Lindsay Anderson interacting with other medical volunteers during a programme in Hanoi, Vietnam. Photo: Zute Lightfoot

Linsday shares our belief that every child deserves the very best care, and the chance to smile and thrive without fear of prejudice. We caught up with her recently to find out more about her passion to help children with cleft conditions.

Q: When did your journey with Operation Smile begin?

A: “I was inspired by a work colleague – Dr Clive Duke, a consultant anaesthetist – to apply to Operation Smile UK as a volunteer operating theatre nurse. Clive would chat to me about the programmes he had attended and show me pictures of the children. I felt inspired, moved and I wanted to be involved.”

Q: When was your first surgical programme?

A: “2014 was my first surgical programme to Hanoi, Vietnam. A 25th anniversary programme, I was jet lagged and arrived in the city feeling a bit like I had arrived on another planet! “However, after meeting the children and the families at screening day, I thought; ‘this is why I am here!’ I had to go outside to cry, then I pulled myself together and began screening patients and from that moment on I became part of the Operation Smile family.”

Q: How many Operation Smile surgical programmes have you been on?

A: “I have to date, been on about 12 surgical programmes. I feel experienced enough now to be an educator and presented to OR nurses in Malawi. I enjoy teaching with the thought that a competent, safe team can be sustainable as an in-country programme.”

Q: What keeps you motivated to continue to volunteer for Operation Smile?

A: “Every child deserves the absolute best care and to be able to hold their heads up high in society, go to school, live in the community without fear of being ostracised, and to be able to smile and have that grin reach their eyes, their soul.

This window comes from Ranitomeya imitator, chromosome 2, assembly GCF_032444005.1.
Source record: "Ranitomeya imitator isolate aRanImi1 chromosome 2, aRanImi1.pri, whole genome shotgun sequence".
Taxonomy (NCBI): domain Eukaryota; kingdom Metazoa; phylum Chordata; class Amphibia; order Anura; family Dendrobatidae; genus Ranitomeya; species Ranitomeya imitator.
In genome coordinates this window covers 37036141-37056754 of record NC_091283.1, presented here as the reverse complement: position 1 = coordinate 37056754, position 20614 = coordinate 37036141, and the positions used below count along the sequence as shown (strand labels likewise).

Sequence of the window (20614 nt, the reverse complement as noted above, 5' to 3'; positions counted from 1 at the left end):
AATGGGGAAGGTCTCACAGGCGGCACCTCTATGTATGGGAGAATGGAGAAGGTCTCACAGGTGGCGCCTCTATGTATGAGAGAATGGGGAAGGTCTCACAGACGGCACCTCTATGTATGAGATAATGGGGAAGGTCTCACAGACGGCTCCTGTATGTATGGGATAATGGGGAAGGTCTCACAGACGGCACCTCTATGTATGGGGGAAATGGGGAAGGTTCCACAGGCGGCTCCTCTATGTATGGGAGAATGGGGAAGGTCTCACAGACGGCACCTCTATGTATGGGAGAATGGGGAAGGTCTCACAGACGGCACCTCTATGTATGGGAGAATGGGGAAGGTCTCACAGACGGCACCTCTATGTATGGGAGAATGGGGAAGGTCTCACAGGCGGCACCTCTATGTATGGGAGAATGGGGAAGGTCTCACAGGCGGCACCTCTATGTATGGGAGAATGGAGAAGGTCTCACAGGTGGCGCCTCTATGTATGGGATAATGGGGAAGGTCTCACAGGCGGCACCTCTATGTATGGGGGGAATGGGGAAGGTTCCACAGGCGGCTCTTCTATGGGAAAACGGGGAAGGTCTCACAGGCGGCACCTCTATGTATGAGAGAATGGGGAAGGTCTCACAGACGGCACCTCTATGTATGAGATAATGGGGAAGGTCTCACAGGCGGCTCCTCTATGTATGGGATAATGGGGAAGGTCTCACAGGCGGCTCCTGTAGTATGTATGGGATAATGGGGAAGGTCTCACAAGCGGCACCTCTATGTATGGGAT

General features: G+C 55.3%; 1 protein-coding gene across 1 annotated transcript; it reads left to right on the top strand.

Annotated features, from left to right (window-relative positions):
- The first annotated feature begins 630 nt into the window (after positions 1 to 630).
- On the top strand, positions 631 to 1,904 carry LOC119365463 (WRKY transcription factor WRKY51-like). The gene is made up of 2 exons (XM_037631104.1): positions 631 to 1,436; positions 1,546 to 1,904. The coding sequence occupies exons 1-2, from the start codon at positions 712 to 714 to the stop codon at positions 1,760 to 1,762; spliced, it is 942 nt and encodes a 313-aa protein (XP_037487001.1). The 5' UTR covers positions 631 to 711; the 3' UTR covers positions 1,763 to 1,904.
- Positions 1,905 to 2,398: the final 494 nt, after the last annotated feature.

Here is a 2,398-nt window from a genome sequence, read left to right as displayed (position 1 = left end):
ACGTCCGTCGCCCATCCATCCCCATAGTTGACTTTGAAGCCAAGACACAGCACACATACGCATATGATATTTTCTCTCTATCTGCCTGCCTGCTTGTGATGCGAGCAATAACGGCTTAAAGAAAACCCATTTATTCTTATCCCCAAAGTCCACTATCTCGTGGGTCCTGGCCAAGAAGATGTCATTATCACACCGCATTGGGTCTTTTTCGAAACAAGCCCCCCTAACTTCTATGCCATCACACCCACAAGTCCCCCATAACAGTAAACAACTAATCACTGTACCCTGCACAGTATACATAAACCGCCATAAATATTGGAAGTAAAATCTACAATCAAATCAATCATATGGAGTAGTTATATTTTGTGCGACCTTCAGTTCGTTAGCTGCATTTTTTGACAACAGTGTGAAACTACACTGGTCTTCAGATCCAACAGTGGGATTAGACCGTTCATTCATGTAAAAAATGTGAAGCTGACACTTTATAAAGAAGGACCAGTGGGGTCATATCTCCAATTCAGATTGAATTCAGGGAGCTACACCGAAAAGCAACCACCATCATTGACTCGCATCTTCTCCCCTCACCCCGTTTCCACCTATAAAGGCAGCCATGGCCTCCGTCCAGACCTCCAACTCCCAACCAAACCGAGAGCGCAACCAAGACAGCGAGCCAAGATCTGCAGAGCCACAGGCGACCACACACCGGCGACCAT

“Personally, I feel humbled by my OS experiences, the trust that the families put in us by handing over their children is touching, we are strangers, they trust us, they want the best for their families. It is an honour and witnessing the joy post operatively of the parents is special.

“I return home from a programme feeling tired, yes, but enriched, as if I am seeing with fresh eyes. I am aware of how lucky many of us are.”

Lindsay with Emily Silcox during a surgical programme in Ho, Ghana. Photo: Margherita Mirabella.

Lindsay providing training to OR nurses in Lilongwe, Malawi.
Photo: Zute Lightfoot

Q: How do you feel in the operating theatre during surgery week?

A: “Preparation is the key, having a good team working towards the same goal, overcoming challenges while maintaining safe practise.

“I find it amazing how we all gel as an ad hoc team, we all seem to work together as if we have worked together for years. We help and advise each other, teach, support and work closely with the local team. We all become like a well-oiled machine!

“I like to try to create a less clinical atmosphere for the awake patient entering the operating room, a cheerful cosy blanket, a toy, some decorations on the doors, it is a scary time for them even when prepared well by child life therapists, so that being as quiet and as calm as possible with everything prepared is important. Sometimes it is best to have a translator who can chat to the patient in their own language.”

“I really enjoy playing with the children on screening days and using my creative skills to amuse them. Meeting the families is special too, and obviously the patients too, the old and the very young!
Knowing that each patient will go through a complete screening – even if not a candidate – is important for me. I take pride in my work, in all our team, and we’re always so grateful to the hospitals and staff who allow us to take over during surgical programmes.”

Lindsay Anderson, OR Nurse from the UK

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